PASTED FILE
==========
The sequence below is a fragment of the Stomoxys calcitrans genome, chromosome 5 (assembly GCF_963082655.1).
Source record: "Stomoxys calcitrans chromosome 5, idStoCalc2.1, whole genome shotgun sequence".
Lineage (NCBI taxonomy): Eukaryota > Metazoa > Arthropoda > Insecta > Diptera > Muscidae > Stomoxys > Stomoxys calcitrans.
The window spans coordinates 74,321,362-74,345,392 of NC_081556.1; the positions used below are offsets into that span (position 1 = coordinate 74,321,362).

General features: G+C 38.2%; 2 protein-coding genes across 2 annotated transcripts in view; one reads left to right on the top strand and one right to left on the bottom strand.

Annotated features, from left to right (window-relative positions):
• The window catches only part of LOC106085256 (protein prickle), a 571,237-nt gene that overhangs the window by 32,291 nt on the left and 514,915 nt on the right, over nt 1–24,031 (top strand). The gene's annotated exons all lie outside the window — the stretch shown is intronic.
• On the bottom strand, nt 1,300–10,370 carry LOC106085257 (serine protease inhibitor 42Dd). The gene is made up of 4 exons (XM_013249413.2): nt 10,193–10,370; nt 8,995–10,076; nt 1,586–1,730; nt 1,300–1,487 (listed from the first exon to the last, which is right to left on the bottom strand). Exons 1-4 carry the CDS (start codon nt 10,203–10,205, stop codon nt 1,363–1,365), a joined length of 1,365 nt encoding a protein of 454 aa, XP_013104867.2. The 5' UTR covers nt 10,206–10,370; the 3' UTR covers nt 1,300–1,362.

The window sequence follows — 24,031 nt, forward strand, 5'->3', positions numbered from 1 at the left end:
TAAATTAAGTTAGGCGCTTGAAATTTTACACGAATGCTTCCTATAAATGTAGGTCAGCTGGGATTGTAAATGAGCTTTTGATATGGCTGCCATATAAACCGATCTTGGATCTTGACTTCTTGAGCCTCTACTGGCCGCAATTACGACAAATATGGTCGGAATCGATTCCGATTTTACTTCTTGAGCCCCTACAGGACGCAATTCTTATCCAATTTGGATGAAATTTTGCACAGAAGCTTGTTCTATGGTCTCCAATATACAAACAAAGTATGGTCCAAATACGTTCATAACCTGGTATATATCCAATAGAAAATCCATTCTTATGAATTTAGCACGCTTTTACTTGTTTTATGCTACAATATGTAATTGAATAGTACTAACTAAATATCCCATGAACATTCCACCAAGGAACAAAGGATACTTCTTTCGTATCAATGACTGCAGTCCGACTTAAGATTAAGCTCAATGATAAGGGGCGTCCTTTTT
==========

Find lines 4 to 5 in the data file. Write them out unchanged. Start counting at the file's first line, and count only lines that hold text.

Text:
The window spans coordinates 74,321,362-74,345,392 of NC_081556.1; the positions used below are offsets into that span (position 1 = coordinate 74,321,362).

General features: G+C 38.2%; 2 protein-coding genes across 2 annotated transcripts in view; one reads left to right on the top strand and one right to left on the bottom strand.